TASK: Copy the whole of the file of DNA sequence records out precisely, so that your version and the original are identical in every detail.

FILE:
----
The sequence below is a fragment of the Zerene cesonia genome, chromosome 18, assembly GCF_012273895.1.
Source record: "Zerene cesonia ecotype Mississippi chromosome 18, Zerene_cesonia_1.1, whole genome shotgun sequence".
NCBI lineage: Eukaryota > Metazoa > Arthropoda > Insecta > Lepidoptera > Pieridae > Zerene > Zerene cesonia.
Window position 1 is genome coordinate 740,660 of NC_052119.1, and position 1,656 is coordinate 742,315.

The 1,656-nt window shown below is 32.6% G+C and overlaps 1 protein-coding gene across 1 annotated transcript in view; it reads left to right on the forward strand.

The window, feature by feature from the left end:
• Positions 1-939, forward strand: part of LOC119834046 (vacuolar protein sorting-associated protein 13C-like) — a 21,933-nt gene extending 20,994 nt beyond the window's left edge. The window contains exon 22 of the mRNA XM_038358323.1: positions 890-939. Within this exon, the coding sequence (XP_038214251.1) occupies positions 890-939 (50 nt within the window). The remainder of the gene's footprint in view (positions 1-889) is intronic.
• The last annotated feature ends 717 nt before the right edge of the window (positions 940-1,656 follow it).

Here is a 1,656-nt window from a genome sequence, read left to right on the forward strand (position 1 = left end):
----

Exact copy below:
The sequence below is a fragment of the Zerene cesonia genome, chromosome 18, assembly GCF_012273895.1.
Source record: "Zerene cesonia ecotype Mississippi chromosome 18, Zerene_cesonia_1.1, whole genome shotgun sequence".
NCBI lineage: Eukaryota > Metazoa > Arthropoda > Insecta > Lepidoptera > Pieridae > Zerene > Zerene cesonia.
Window position 1 is genome coordinate 740,660 of NC_052119.1, and position 1,656 is coordinate 742,315.

The 1,656-nt window shown below is 32.6% G+C and overlaps 1 protein-coding gene across 1 annotated transcript in view; it reads left to right on the forward strand.

The window, feature by feature from the left end:
• Positions 1-939, forward strand: part of LOC119834046 (vacuolar protein sorting-associated protein 13C-like) — a 21,933-nt gene extending 20,994 nt beyond the window's left edge. The window contains exon 22 of the mRNA XM_038358323.1: positions 890-939. Within this exon, the coding sequence (XP_038214251.1) occupies positions 890-939 (50 nt within the window). The remainder of the gene's footprint in view (positions 1-889) is intronic.
• The last annotated feature ends 717 nt before the right edge of the window (positions 940-1,656 follow it).

Here is a 1,656-nt window from a genome sequence, read left to right on the forward strand (position 1 = left end):